Recently installed Czech Minister for Industry and Trade Martin Kuba (Civic Democrat, ODS) has retreated from his predecessor’ s plans for the country to launch a nuclear energy boom over the next decades.
Kuba said in an interview carried in Wednesday’s edition of the business daily Hospodářské noviny (HN) that proposals under predecessor Martin Kocourek (ODS) for up to 18 new nuclear reactors sited across the country by 2060 were unrealistic.
“To produce in the Czech Republic up to 80 percent of electricity from nuclear is not realistic from an economic perspective. We would not even know where to put the new plants,” Kuba told the paper. He added that a more realistic plan would be to construct just the two planned extra new reactors at the Temelín site in southern Bohemia and extend the lifetime of the existing Dukovany nuclear reactor until 2035.
‘To produce in the Czech Republic up to 80 percent of electricity from nuclear is not realistic from an economic perspective.’
Near 70 percent state-owned power company ČEZ is currently in the middle of a tender to select a constructor for the two Temelín reactors with CEO Daniel Beneš commenting recently that a further reactor at Dukovany was a possible follow-up measure.
Kocourek’s proposal for a Czech nuclear boom, flying in the face of moves in many European countries, such as Germany and Switzerland, to phase out nuclear power following the Fukushima, Japan, plant accident last year, was made in a series of options setting out a 50-year blueprint for the Czech energy sector.
The massive switch to nuclear was based on the scenario of a surge in electricity demand, with cars, for example, switching from fossils fuels. The move was justified on the grounds that it would cut expensive imports of oil and natural gas and increase the country’s energy independence. The idea of an extra 18 nuclear power plants, when the process for constructing an extra two already planned for at Temelín was already progressing slowly, were widely ridiculed when first unveiled and labeled as megalomaniac.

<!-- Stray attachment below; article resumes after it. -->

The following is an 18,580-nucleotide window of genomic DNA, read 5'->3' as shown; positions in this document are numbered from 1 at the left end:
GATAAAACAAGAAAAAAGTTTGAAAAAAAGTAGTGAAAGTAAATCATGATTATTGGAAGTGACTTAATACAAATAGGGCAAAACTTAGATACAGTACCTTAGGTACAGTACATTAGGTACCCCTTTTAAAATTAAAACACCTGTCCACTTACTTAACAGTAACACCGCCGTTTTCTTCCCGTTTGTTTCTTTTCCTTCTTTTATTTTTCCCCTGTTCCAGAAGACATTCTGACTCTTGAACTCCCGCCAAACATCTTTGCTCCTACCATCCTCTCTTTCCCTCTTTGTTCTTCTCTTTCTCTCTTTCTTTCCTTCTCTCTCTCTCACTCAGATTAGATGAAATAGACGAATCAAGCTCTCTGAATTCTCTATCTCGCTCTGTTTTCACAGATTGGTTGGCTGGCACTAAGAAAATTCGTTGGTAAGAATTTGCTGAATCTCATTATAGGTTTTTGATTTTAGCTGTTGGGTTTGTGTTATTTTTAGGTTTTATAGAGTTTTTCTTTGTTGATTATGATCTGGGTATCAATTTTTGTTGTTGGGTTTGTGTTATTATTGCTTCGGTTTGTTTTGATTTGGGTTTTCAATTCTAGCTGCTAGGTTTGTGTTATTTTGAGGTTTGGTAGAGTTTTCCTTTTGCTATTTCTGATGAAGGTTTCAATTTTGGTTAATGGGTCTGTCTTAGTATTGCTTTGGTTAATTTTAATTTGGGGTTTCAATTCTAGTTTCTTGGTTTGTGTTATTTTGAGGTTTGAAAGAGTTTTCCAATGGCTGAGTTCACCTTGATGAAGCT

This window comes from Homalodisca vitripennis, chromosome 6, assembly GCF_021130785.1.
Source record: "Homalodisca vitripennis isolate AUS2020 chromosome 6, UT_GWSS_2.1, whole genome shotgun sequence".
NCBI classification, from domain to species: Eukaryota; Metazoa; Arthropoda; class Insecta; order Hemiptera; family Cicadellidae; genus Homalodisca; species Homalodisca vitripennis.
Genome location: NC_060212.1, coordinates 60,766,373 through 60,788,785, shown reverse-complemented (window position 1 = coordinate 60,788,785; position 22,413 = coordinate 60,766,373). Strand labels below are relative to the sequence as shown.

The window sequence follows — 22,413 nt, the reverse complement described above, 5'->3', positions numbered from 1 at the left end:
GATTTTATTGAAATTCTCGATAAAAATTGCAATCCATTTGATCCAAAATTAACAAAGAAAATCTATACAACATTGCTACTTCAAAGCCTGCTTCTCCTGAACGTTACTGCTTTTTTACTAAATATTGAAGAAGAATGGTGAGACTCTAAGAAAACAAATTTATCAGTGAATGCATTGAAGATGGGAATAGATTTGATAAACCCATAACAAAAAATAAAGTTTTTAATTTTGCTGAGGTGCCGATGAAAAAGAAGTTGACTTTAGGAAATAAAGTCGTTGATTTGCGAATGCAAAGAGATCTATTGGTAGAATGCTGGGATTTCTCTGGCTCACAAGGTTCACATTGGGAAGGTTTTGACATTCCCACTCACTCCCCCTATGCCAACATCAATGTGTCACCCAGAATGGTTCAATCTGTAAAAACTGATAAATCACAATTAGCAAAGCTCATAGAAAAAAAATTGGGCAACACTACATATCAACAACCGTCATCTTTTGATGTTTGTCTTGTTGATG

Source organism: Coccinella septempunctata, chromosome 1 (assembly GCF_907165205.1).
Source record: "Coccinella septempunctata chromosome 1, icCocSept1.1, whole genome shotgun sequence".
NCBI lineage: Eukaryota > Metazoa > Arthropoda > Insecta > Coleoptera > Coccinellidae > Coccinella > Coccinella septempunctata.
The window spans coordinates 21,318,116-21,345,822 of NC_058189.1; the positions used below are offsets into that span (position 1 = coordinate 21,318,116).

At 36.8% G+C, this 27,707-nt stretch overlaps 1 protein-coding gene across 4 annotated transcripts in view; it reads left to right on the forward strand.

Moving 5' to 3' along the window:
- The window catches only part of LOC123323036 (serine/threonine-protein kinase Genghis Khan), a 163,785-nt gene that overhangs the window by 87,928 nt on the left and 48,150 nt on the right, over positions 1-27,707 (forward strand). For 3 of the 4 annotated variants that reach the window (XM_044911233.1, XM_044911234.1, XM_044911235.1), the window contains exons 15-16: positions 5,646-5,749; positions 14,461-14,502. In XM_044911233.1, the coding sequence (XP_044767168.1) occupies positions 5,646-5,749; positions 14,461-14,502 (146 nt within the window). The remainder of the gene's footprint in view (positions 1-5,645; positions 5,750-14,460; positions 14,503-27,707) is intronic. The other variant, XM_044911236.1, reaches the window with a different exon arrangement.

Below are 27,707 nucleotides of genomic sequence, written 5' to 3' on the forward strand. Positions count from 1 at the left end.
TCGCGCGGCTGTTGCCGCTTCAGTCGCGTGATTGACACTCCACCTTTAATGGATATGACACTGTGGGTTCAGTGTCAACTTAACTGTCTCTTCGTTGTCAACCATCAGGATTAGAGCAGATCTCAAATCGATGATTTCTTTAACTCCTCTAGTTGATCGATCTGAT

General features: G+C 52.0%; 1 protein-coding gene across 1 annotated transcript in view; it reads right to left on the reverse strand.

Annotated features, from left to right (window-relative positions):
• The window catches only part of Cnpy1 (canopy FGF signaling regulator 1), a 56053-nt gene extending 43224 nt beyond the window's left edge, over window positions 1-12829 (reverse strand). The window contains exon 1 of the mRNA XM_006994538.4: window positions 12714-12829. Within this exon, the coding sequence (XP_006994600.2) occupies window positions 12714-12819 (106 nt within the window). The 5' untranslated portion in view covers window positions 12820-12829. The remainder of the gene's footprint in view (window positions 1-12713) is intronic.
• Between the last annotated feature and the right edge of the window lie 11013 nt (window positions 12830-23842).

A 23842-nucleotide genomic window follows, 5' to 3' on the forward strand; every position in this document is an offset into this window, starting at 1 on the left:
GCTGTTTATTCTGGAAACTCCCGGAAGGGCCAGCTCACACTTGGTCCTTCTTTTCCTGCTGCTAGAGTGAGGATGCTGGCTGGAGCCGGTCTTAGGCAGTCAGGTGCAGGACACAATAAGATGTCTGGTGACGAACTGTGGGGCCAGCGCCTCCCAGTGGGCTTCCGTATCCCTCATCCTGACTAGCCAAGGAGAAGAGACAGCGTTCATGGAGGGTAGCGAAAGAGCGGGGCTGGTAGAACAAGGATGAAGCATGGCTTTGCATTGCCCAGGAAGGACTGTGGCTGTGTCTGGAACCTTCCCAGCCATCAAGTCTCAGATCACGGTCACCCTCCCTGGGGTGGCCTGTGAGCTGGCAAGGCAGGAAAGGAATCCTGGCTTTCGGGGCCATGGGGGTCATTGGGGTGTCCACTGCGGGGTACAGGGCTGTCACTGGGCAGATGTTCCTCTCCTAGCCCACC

The delayed national energy concept is now expected to be finalized in June though Kuba is currently unwilling to go into details about what sort of energy mix it could favor for the county long-term. Currently around half of electricity production comes from coal-fired power plants, nuclear adding another third, and renewable and gas-fired plants making up the remainder.
Kuba hit out in the HN article at comment’s from European Energy Commissioner Günther Oettinger suggesting that Brussels should be able to set out national energy choices from 2014. “That sort of thinking is unimaginable,” Kuba said, adding that national energy choices had to be based on the economic and climatic conditions of individual states.
‘I believe that national states are a lot more competent coming up with whatever solutions.’
His criticism was echoed by the Czech government’s appointee to supervise the expansion of Temelín, Václav Bartuška. “When the European Union can show its capacity to solve problems, for example, in the areas of banking and the common currency, we could consider putting our trust in it to deal with energy,” Bartuška said in a separate interview with HN. “Until that time comes I would certainly not do it. I believe that national states are a lot more competent coming up with whatever solutions,” he added.
The Czech Republic has over the last year been under pressure from neighbors, such as Germany and Austria, to abandon its already stated nuclear expansion plans. Oettinger’s Geman nationality and Christian Democratic Union (CDU) origins, the same as Chancellor Angela Merkel, make him a figure of suspicion for the Czechs following the CDU-led coalition’s nuclear renunciation.
In one sense, however, national states already gave ground on their absolute rights to set national energy policy when they agreed to EU-wide targets for renewable energy production to be met by 2020. The Czech Republic has chafed at such targets, which members of the leading government coalition party, the ODS, in particular complain have set unrealistic goals for renewables and helped spark an expensive solar power boom. Legislative underpinning of the solar boom was, however, drawn up in the Czech Republic with suspicions that business interests were involved and helped delay remedial measures which could have cut the cost which will have to be met by taxpayers for years to come.